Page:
Electronic nicotine delivery systems (ENDS) are upcoming on the tobacco market and are causing much debate. While they may confer benefit as a harm reduction approach among established smokers, evidence from the USA suggests that ENDS can be a gateway to smoking among youth.28 ENDS have caused harm via explosion on a number of occasions, and unintentional ingestion of nicotine refill liquids can cause serious harm among toddlers. Although ENDS avoid inhalation of harmful combustion products, research has raised concerns over their impact on health.28 More research is needed, including on the potential health impact of secondhand aerosol exposure and of using ENDS during pregnancy. Meanwhile, it is prudent to regulate ENDS in similar ways as combustibles and restrict their promotion to youth. Comprehensive reports on ENDS are available for background reading.28 29

Implications for policy and practice

Translating evidence into policy

Considering the large evidence base supporting the effectiveness of tobacco control in reducing smoking prevalence, SHS exposure and related harms and the ratification of the FCTC by 181 countries, it is of significant concern that MPOWER policies are only fully implemented by a minority of countries.1 To accelerate the global adoption of effective tobacco control measures, it is essential that research findings are successfully communicated to policymakers. Researchers in the field should be aware of their responsibility in this regard and seek opportunities to engage with policymakers and the media so as to help shape evidence-based policy in the future.30 Additionally, advocacy by health professionals has helped accelerate implementation of smoke-free public places as well as smoke-free cars in the UK,31 providing an example for other countries where such policies are currently lacking.

Tackling tobacco industry involvement

It is important to be aware of the tobacco industrys role in frustrating the policy process towards effective tobacco control as well as their tactics to reduce the effectiveness of such policies. As an example, evidence from the UK indicates that the industry responds to tobacco tax increases by lowering the price of the cheapest cigarette brands, allowing smokers to switch to budget cigarettes and through doing so sustain their addiction.32 A recent study across 23 European Union countries found that this approach is associated with increased infant mortality,16 highlighting the public health relevance of recognising and addressing such tactics.

Tobacco endgame

In recent years, policy development has progressed from thinking about how to control the impact of the tobacco epidemic towards pursuing a tobacco-free society within a specific timeframe.33 An excellent overview of promising policies that fit this tobacco endgame concept was recently provided by McDaniel and colleagues.33 Examples include reducing the nicotine content of tobacco products to make them less addictive and prohibiting features designed to mask the harshness of tobacco smoke inhalation, such as additives and filters. Cigarette use may be regulated via issuing smokers licences with age restrictions and purchase limits or via provision of cigarettes on prescription, provided only after prior cessation attempts have failed. Other approaches include restricting the number of outlets or licences to sell tobacco products and introducing quota on cigarette production and import. Additional and potentially more forward-thinking policies are likely to be developed in the near future, and there is a need to assess their potential to benefit population health, including that of children.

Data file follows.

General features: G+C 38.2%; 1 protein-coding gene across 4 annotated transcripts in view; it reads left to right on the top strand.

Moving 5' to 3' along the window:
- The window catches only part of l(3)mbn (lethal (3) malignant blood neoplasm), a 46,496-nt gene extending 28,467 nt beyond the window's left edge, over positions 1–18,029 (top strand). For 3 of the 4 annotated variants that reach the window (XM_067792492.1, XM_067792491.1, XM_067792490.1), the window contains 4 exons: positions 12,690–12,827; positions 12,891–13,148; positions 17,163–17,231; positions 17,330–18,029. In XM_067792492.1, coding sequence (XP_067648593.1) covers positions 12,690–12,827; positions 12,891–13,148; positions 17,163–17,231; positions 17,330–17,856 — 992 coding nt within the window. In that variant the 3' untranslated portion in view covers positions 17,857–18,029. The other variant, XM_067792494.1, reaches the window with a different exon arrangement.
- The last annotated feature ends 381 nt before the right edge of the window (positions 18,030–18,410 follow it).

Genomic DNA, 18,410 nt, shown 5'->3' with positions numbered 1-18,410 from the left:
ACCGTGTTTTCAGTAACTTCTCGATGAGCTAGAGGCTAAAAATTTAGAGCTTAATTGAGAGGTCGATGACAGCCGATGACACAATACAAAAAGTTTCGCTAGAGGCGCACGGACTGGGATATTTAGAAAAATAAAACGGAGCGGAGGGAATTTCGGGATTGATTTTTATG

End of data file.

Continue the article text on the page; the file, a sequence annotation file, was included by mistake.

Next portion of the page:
Conclusion

Children benefit substantially from policies to reduce smoking and SHS exposure. Governments should accelerate the global uptake of such policies while the effectiveness of novel approaches is scientifically assessed so that protection from tobacco-related harm is further optimised for some of the most vulnerable members of society.

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Footnotes

  • Contributors JVB drafted the manuscript; AS supervised the writing.
  • Funding JVB is funded by personal fellowships from the Netherlands Lung Foundation (4.2.14.063JO) and the Erasmus MC. AS is supported by the Farr Institute and the Asthma UK Centre for Applied Research.
  • Competing interests None declared.
  • Provenance and peer review Commissioned; externally peer reviewed.